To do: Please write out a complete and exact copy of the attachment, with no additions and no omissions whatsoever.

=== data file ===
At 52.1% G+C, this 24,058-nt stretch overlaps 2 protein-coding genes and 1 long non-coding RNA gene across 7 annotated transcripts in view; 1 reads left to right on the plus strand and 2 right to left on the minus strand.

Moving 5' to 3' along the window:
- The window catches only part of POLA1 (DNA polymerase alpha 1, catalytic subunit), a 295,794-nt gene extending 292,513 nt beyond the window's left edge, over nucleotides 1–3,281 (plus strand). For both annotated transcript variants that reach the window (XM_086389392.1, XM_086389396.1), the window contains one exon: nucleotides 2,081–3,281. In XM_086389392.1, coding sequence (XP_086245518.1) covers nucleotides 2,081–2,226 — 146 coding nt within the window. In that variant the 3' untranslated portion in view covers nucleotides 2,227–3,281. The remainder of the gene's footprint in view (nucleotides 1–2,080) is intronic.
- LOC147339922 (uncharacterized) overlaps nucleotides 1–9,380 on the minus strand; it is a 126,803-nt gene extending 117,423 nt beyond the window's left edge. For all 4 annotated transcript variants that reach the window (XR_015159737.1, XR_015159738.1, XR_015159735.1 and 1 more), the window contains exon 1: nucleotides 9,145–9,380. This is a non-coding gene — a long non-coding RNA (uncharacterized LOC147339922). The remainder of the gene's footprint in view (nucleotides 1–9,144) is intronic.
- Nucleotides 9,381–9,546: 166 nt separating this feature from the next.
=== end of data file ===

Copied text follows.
At 52.1% G+C, this 24,058-nt stretch overlaps 2 protein-coding genes and 1 long non-coding RNA gene across 7 annotated transcripts in view; 1 reads left to right on the plus strand and 2 right to left on the minus strand.

Moving 5' to 3' along the window:
- The window catches only part of POLA1 (DNA polymerase alpha 1, catalytic subunit), a 295,794-nt gene extending 292,513 nt beyond the window's left edge, over nucleotides 1–3,281 (plus strand). For both annotated transcript variants that reach the window (XM_086389392.1, XM_086389396.1), the window contains one exon: nucleotides 2,081–3,281. In XM_086389392.1, coding sequence (XP_086245518.1) covers nucleotides 2,081–2,226 — 146 coding nt within the window. In that variant the 3' untranslated portion in view covers nucleotides 2,227–3,281. The remainder of the gene's footprint in view (nucleotides 1–2,080) is intronic.
- LOC147339922 (uncharacterized) overlaps nucleotides 1–9,380 on the minus strand; it is a 126,803-nt gene extending 117,423 nt beyond the window's left edge. For all 4 annotated transcript variants that reach the window (XR_015159737.1, XR_015159738.1, XR_015159735.1 and 1 more), the window contains exon 1: nucleotides 9,145–9,380. This is a non-coding gene — a long non-coding RNA (uncharacterized LOC147339922). The remainder of the gene's footprint in view (nucleotides 1–9,144) is intronic.
- Nucleotides 9,381–9,546: 166 nt separating this feature from the next.